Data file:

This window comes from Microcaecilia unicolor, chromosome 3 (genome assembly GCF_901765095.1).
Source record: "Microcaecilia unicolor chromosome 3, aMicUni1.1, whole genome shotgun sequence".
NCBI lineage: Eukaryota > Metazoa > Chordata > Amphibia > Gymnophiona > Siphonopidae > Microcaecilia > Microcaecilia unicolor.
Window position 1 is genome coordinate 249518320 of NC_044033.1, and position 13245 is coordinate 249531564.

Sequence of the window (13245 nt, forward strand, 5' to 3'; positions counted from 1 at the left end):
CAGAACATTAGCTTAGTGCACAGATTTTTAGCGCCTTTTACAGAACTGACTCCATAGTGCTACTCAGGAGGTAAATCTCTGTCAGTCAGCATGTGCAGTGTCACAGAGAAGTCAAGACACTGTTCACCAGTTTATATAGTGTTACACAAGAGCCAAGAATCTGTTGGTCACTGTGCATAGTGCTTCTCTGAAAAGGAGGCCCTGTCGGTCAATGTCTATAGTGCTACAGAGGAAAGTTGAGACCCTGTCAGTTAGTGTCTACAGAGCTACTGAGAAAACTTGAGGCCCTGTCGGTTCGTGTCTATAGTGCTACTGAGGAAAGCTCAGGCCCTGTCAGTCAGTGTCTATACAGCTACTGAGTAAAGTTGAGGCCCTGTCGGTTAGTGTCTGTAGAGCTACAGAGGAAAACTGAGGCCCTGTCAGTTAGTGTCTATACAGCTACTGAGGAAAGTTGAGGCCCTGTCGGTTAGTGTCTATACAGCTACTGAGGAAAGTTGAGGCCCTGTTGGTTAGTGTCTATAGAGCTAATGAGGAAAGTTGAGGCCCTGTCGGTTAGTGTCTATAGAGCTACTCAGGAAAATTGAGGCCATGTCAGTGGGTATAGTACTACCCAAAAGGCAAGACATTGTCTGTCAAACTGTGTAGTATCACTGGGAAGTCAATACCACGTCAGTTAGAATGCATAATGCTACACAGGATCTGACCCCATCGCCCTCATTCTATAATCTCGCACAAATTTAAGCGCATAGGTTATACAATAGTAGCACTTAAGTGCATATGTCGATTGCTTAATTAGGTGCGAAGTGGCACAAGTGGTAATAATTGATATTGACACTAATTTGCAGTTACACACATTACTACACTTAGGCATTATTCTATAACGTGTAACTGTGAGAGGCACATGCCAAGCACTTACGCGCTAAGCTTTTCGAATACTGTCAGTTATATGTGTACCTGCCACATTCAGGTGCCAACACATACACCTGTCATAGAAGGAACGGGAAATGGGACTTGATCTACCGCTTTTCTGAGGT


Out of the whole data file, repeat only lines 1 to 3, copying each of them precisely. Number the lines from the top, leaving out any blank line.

This window comes from Microcaecilia unicolor, chromosome 3 (genome assembly GCF_901765095.1).
Source record: "Microcaecilia unicolor chromosome 3, aMicUni1.1, whole genome shotgun sequence".
NCBI lineage: Eukaryota > Metazoa > Chordata > Amphibia > Gymnophiona > Siphonopidae > Microcaecilia > Microcaecilia unicolor.